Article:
OVERLAND PARK, Kan. — Aaliyah Rodriguez, a high school junior in Leavenworth, is one of many students nationwide who have seen their grades drop while learning remotely during the COVID-19 pandemic.
“I had mostly all A’s,” Rodriguez, 17, said. “But as it progressed throughout the semester, it became a lot more harder because they kept piling on more work. So my grades started to drop quite a bit to the point where I had three F’s in a few of my classes.”
On a typical day, Rodriguez said, would be on Zoom for classes from 8 a.m. to 3 p.m., followed by homework, sometimes until midnight.
During classes, Rodriguez said she became frustrated when she couldn’t see what the teacher was writing on the board. There also were times when the teacher couldn’t hear her questions because of technical problems. Another layer of stress was the fear of failing and not graduating with her class.
“That’s one of the biggest things any child has been working for their whole life and to know you’re not going to do that. It hurts,” Rodriguez said.
Her mother, Victoria Logan, said she was equally frustrated because she saw her daughter struggling to learn and feeling helpless.
“Finally I had to tell her, ‘You’re trying as hard as you can, you’re doing what you need to do; and if in the end you don’t make it through, then you did all you can do,'” Logan said.
Rodriguez’s mother did the right thing according to Sondra Wallace, mental health coalition coordinator at Jewish Family Services in Overland Park.
Parent Tip No. 1: Give emotional support to struggling teens.
“We have to always, always give our kids as parents the message that we believe in you, we have hope for you and we are not giving up on you,” Wallace said.
Parent Tip No. 2: Make sure students take break for meals and family time, and make those breaks fun.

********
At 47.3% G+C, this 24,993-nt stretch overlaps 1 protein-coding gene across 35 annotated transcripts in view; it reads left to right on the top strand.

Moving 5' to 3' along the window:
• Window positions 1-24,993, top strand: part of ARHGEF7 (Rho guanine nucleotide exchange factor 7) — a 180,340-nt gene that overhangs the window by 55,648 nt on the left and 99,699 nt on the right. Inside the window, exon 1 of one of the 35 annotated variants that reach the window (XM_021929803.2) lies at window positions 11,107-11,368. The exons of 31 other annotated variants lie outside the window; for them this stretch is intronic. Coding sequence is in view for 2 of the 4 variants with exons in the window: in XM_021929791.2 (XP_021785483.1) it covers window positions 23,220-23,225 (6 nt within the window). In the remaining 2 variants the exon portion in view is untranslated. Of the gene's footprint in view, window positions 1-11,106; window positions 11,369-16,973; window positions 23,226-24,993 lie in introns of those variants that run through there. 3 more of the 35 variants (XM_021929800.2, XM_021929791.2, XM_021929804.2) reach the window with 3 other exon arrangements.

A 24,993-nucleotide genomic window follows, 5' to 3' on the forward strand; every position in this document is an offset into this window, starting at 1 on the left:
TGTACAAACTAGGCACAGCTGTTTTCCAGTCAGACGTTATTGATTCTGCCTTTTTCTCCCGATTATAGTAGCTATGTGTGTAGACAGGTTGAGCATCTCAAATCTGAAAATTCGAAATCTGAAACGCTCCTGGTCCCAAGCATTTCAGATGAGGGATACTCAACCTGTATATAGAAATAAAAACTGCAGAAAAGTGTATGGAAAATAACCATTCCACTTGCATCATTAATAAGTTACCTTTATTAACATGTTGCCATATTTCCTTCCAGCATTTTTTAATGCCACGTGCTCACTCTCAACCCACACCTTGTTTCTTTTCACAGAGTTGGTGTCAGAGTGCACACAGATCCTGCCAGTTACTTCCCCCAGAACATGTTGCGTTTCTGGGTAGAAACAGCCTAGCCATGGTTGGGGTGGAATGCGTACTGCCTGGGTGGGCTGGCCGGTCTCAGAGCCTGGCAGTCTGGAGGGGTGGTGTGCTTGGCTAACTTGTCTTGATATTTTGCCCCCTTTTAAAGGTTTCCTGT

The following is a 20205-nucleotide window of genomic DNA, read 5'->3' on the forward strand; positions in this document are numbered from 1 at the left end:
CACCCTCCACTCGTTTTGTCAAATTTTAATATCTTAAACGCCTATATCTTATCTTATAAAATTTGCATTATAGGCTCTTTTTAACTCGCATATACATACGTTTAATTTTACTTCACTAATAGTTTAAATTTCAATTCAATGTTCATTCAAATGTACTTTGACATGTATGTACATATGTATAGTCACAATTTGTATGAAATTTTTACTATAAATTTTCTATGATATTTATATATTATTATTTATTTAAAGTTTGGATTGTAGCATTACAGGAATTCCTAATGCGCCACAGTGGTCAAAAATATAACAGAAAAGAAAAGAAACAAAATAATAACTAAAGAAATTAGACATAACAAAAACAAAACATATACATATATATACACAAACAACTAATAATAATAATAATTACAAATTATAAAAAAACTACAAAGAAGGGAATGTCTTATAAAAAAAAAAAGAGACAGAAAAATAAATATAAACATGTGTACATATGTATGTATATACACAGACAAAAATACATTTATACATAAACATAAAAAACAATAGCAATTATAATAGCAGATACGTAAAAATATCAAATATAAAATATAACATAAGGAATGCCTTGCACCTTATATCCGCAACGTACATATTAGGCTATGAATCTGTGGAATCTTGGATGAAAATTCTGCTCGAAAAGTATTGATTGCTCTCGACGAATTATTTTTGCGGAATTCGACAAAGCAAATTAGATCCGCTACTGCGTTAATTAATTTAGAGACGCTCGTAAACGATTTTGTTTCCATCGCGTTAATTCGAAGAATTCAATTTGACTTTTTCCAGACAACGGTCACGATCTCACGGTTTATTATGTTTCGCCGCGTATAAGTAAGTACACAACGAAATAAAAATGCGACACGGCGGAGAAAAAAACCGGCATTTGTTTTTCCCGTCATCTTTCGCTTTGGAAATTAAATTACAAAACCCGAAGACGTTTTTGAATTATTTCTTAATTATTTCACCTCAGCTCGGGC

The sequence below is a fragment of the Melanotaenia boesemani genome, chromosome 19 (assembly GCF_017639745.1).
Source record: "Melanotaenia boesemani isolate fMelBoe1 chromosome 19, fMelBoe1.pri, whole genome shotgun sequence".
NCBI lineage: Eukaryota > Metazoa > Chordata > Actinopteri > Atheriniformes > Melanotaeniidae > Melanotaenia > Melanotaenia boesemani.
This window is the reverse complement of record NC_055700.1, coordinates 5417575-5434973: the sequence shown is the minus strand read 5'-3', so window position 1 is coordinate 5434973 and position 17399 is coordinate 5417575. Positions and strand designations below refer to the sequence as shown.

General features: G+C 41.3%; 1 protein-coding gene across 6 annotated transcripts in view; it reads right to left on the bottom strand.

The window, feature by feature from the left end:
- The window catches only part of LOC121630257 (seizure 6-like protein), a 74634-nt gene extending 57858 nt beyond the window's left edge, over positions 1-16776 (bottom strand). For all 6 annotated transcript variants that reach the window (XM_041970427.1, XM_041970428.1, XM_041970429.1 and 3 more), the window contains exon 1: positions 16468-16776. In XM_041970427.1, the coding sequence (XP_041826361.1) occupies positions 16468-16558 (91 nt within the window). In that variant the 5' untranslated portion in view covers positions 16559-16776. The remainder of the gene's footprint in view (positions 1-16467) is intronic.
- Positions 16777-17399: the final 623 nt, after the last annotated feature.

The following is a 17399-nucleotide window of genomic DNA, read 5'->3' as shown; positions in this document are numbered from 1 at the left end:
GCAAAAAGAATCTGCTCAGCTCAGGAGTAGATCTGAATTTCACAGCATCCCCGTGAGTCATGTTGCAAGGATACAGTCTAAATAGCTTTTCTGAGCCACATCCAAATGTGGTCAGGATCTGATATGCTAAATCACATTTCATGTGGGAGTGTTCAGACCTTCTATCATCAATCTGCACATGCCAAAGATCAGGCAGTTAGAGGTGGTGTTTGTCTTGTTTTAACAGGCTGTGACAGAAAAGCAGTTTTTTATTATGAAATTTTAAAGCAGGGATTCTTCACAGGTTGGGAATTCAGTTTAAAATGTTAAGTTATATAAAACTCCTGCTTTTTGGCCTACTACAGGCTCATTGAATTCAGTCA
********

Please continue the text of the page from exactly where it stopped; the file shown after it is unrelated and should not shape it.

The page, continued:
“Try to be intentional about something that’s lighthearted, like watching a comedy special,” Wallace said. “Laughter is a wonderful medicine for anxiety and for emotional release.”
Parent Tip No. 3: Make sure your child is eating nutritious foods to fuel their energy and drinking water.
“If we are hydrated with water and we have a base in our bellies for food, then we can be so much more attentive,” Wallace said. “Water is probably one of the most powerful sources of energy of relief of anxiety. It’s a calming tool.”
Parent Tip No. 4: Have a conversation with your child to decide household chores and expectations.
Wallace said it helps children realize that parents have expectations to help around the house, while being sensitive to their needs.
Parent Tip No. 5: Help children find the best place in the home and the best posture to increase productivity for Zoom classes.
“Laying down in bed for online classes may cause the student to feel relaxed and less attentive and engaged,” Wallace said. “Have your child try setting-up for class at a table and let the child determine the best location and posture that they believe is best for them to learn.”
Teacher Tip No. 1: Ask students, ‘How can I help?’
Wallace said it will help teachers become more innovative and creative.
Teacher Tip No. 2: Be intentional about one conversation, one connection with a student each day.
“It’s important to be intentional about building, sustaining and creating relationships with our students,” Wallace said. “People work hard for the people they like and love and that’s human nature.”
Additionally, Wallace said parents should seek professional mental health counseling for their child if that child:
- Stays in their room and avoids interaction with family and friends.
- If there are extreme changes in their eating habits, either eating excessively or hardly eating.
- If the family pediatrician recommends it. Pediatricians also can direct parents to community resources that provide no and low-cost mental health services for children and teens.
As for Rodriguez, she continued studying, received help from a friend and completed class projects, passing all of her classes last fall.
“When I found out that my grades came in and I passed all my classes, I was in tears,” she said. “I was so excited.”
The high school junior said her advice to parents and teachers is to listen.
“Listening is the biggest thing that they can do,” she said. “Just listening and hearing us out and trying. That’s huge. Trying to fix what we’re talking about.”
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